If you want to be beaten down for about 40 minutes, try to visit a business along Highway 121. It’s not like that stretch of slotcar track has ever been fun to drive, but these days, with the never-ending road construction work, trying to find a direct route from Fort Worth to most places in the Mid-Cities is a frustrating trundle across a landscape lousy with orange detour signs, idle cranes, and closed exits. And then, when you do find an exit that’s open, you’ll probably be forced to drive a mile or two out of your way through a warren of reconfigured frontage roads blocked by demolition or some other kind of mess. You’d think there would be more wrecks, given the volume of traffic and the hazardous on-and-off ramps that appear seemingly out of nowhere, but the freeway’s numerous choke points and crammed lanes make it nearly impossible to reach the speed limit, let alone exceed it — I laughed out loud when I drove by a motorcycle cop dutifully shooting motorists with a radar gun. Who did he think he was going to be able to cite for speeding? A bird?
I endured 121’s post-apocalyptic hassle the other day for the sole purpose of visiting Ron’s Corner Tavern, a brand- new bar adjoining the cavernous Big Shots Sports Café in a shopping center that is home to, among other things, a jiu jitsu school and another sports bar, Toadies. Of course, I missed the off ramp, so I had to drive another mile and loop around to find the right frontage road; I didn’t find that either. I almost gave up and went to Cheddar’s.
I persevered, though, because Cheddar’s is kind of gross, and you just don’t give up on a place named after a guy named Ron. When I finally made it, I knew I’d made the right decision.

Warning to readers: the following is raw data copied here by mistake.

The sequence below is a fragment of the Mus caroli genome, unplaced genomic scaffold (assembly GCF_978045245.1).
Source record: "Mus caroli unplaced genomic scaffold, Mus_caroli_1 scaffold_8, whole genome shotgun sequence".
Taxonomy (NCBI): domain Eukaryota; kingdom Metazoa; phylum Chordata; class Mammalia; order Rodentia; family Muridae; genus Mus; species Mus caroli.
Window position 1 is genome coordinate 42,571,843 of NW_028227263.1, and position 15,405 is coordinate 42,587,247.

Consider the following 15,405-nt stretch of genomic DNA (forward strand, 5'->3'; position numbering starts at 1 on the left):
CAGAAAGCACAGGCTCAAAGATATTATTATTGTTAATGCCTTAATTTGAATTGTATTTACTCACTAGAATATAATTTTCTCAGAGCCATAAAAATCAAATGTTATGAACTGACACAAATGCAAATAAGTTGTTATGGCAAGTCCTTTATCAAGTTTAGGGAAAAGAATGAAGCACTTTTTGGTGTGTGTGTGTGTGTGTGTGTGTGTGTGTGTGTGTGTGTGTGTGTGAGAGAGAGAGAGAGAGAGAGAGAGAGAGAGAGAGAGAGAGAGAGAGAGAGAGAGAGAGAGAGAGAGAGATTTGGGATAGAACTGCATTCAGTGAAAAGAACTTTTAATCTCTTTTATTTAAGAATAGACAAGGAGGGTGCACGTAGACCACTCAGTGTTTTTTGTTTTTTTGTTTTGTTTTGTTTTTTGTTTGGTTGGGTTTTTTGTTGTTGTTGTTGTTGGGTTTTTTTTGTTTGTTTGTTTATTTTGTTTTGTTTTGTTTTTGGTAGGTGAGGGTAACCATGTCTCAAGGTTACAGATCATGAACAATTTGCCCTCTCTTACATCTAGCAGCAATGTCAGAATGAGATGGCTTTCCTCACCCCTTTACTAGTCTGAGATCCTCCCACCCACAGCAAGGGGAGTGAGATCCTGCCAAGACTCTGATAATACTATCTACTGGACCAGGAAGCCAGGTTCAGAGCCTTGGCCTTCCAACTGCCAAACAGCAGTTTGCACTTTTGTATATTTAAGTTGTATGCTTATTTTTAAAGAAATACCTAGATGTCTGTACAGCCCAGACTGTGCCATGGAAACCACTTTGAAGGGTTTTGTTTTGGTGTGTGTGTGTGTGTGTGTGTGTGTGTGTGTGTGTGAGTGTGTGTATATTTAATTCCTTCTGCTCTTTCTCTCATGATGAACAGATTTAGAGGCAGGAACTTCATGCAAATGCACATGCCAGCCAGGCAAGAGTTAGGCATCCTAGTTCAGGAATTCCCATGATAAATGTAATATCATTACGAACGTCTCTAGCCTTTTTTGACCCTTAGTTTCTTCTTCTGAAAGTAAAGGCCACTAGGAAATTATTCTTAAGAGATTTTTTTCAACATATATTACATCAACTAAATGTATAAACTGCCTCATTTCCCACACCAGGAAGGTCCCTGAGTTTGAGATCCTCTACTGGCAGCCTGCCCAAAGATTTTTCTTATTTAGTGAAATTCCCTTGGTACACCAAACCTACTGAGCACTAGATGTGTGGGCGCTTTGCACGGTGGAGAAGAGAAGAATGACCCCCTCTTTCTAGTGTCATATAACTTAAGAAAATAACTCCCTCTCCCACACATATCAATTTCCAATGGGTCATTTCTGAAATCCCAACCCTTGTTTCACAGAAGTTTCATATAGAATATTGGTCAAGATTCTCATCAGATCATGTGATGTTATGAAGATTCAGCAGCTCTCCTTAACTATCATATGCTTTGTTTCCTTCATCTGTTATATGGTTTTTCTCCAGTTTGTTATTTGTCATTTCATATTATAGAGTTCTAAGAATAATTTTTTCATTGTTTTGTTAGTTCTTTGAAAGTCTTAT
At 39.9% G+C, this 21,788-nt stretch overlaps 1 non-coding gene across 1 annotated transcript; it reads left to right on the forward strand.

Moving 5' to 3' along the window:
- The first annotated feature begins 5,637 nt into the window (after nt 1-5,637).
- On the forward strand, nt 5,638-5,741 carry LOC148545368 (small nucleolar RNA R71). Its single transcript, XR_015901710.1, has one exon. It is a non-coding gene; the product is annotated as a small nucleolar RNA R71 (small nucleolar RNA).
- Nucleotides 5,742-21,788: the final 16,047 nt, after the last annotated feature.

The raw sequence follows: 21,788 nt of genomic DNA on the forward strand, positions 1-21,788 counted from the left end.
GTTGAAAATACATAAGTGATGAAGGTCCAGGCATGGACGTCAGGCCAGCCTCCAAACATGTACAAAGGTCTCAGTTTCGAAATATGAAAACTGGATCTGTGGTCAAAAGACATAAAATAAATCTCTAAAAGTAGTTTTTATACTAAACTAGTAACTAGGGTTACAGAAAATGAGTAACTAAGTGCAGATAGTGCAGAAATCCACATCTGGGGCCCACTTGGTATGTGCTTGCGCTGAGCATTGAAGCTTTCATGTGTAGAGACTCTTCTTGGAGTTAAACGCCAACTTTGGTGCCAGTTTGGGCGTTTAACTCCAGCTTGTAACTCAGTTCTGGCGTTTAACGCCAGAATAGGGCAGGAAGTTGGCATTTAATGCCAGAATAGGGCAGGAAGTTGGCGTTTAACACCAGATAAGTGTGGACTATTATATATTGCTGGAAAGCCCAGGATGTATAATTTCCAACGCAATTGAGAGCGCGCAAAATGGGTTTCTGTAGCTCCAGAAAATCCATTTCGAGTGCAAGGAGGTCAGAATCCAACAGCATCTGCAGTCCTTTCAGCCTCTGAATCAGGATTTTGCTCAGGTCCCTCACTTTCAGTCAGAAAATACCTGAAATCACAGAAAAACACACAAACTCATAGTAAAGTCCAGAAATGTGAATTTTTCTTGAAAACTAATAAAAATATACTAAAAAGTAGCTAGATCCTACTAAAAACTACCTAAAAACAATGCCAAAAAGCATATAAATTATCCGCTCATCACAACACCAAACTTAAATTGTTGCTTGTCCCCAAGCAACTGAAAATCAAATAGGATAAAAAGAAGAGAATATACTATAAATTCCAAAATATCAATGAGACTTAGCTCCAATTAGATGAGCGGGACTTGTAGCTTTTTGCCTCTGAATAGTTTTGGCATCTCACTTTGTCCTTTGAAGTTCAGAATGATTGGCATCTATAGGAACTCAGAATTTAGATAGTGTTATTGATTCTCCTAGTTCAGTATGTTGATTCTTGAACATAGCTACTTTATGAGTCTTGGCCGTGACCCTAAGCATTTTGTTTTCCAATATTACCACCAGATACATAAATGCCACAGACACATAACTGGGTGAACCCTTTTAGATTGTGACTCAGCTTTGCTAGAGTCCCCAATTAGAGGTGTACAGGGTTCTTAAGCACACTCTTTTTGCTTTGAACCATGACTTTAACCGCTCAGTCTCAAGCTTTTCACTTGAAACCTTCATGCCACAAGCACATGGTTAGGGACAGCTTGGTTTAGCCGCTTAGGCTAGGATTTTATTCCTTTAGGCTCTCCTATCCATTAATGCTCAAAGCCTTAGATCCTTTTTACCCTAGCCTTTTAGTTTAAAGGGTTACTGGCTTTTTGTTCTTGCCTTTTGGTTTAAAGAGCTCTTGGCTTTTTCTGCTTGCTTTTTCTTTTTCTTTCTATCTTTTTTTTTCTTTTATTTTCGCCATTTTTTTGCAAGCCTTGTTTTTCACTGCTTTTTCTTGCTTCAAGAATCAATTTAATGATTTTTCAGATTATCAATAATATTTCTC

Despite its strip-mall location, Ron’s is decidedly upscale. You enter through a covered patio dominated by three huge TVs, one of which hangs over a fireplace. Inside is a somewhat narrow, shotgun-style saloon, minus any country or western affectations, bracketed on one side by tables and the other by a long bar counter. The bar’s glass top protects and displays a bunch of exotic, vintage beer coasters.
The coasters, along with old beer cans and other memorabilia, were part of the collection of an actual Ron, the retired uncle of the twin brothers who own Big Shots. The 25 or so beers on tap are all from craft breweries. Ten of them are Texas beers, including a couple from Real Ale (Hans’ Pils and Brewer’s Cut) and Pedernales’ Lobo Texas Lager. If you’re a craft beer nerd (and who isn’t nowadays, right?), Ron’s needs to be on your itinerary — I had a pint of Firestone Walker’s Union Jack IPA, a hard choice considering the wealth of have-to-hunt-for-’em beers, including ones from Anderson Valley, Victory, and Dallas’ Community Beer Company. I also tried a sample of the Lobo. I wasn’t terribly impressed with it (too sweet), but I was genuinely floored by the third shelf from the bottom of the back bar, which was lined entirely with high-end brown liquors. The left side was all rye, the middle section Scotch, and the rest filled by bourbons. Along with a menu that includes mussels in a white-wine-garlic sauce and panko-fried avocados, the beer and booze options made the place a lot classier than I expected.
Besides the excellent beers, I had a better-than-decent French dip, a sandwich that is becoming my standard for judging pub grub. It came with a huge pile of house-made chips. I can’t say I’d make a habit of winding my way through the roadblocks and nosebleeds along Airport Freeway to hang at Ron’s, but if you happen to miss a flight or have the ability to charter a helicopter, get yourself airlifted to Bedford and have a good time. Just be sure someone else drives you home through that mess, even if you’re sober. –– Steve Steward
Ron’s Corner Tavern
1833 Airport Fwy, Bedford. 817-510-7124.
Contact Last Call at firstname.lastname@example.org.